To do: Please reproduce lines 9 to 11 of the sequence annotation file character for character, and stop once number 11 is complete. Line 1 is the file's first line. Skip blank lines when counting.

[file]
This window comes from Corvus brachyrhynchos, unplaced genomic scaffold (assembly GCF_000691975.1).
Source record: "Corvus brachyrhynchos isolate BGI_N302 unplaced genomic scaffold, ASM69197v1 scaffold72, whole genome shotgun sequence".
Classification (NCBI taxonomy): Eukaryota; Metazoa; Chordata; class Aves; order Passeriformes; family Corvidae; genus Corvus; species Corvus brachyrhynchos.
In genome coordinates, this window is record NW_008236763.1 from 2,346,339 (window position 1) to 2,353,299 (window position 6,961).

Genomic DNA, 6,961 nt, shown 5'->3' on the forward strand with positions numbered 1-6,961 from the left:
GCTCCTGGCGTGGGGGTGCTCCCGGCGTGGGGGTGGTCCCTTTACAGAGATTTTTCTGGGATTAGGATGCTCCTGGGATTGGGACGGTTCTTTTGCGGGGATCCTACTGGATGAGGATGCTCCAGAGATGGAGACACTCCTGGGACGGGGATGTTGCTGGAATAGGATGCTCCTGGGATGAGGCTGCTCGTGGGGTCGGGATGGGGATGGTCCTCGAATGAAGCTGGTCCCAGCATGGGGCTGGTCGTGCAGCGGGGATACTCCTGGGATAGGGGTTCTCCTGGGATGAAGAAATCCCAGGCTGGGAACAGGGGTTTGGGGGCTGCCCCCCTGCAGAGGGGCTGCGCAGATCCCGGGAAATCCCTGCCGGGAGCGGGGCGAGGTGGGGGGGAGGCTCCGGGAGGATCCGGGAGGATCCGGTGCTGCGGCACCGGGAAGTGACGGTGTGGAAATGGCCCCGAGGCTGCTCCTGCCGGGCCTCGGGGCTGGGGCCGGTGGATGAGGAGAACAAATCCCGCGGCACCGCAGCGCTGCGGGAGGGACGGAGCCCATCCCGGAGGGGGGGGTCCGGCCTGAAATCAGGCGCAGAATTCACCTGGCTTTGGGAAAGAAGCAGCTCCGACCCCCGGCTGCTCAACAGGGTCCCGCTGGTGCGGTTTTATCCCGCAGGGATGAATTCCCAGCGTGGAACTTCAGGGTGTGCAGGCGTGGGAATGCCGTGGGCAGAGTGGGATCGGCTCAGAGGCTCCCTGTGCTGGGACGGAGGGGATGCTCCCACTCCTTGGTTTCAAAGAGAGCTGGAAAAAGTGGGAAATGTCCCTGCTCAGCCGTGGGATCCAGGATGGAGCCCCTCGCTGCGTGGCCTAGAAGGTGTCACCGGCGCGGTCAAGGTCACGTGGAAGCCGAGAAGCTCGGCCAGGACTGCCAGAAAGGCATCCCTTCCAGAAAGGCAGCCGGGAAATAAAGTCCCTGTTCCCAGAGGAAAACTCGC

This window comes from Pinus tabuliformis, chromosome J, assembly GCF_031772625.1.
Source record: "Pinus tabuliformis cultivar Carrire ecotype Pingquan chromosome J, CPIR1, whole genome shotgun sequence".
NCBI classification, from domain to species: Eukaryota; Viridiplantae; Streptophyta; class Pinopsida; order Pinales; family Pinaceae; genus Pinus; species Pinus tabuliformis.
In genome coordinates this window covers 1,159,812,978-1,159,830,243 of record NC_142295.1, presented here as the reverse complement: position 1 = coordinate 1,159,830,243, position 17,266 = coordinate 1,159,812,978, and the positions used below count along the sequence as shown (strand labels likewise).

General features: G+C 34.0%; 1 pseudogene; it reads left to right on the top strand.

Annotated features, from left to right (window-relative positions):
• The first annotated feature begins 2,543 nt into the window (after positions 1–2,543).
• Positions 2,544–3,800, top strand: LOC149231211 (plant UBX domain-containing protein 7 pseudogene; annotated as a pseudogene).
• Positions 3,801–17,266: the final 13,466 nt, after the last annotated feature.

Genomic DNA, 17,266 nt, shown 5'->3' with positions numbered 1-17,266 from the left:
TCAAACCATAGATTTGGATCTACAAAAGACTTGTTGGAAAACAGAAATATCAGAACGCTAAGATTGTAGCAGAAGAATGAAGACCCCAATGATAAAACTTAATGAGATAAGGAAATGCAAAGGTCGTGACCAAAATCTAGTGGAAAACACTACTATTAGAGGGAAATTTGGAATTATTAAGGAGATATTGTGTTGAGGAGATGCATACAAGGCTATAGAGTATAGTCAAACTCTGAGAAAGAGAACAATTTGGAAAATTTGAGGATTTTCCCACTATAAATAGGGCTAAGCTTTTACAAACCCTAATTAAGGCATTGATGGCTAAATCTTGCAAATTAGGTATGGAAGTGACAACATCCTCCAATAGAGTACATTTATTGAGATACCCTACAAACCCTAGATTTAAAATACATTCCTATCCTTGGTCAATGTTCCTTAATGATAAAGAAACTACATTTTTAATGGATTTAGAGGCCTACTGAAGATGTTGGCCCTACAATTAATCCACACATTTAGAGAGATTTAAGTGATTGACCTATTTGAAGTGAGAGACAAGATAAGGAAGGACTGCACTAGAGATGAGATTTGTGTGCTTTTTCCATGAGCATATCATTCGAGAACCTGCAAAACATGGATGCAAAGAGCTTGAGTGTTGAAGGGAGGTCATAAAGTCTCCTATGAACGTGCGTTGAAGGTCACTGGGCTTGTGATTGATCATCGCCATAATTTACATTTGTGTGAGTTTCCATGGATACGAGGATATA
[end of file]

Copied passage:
NCBI classification, from domain to species: Eukaryota; Viridiplantae; Streptophyta; class Pinopsida; order Pinales; family Pinaceae; genus Pinus; species Pinus tabuliformis.
In genome coordinates this window covers 1,159,812,978-1,159,830,243 of record NC_142295.1, presented here as the reverse complement: position 1 = coordinate 1,159,830,243, position 17,266 = coordinate 1,159,812,978, and the positions used below count along the sequence as shown (strand labels likewise).

General features: G+C 34.0%; 1 pseudogene; it reads left to right on the top strand.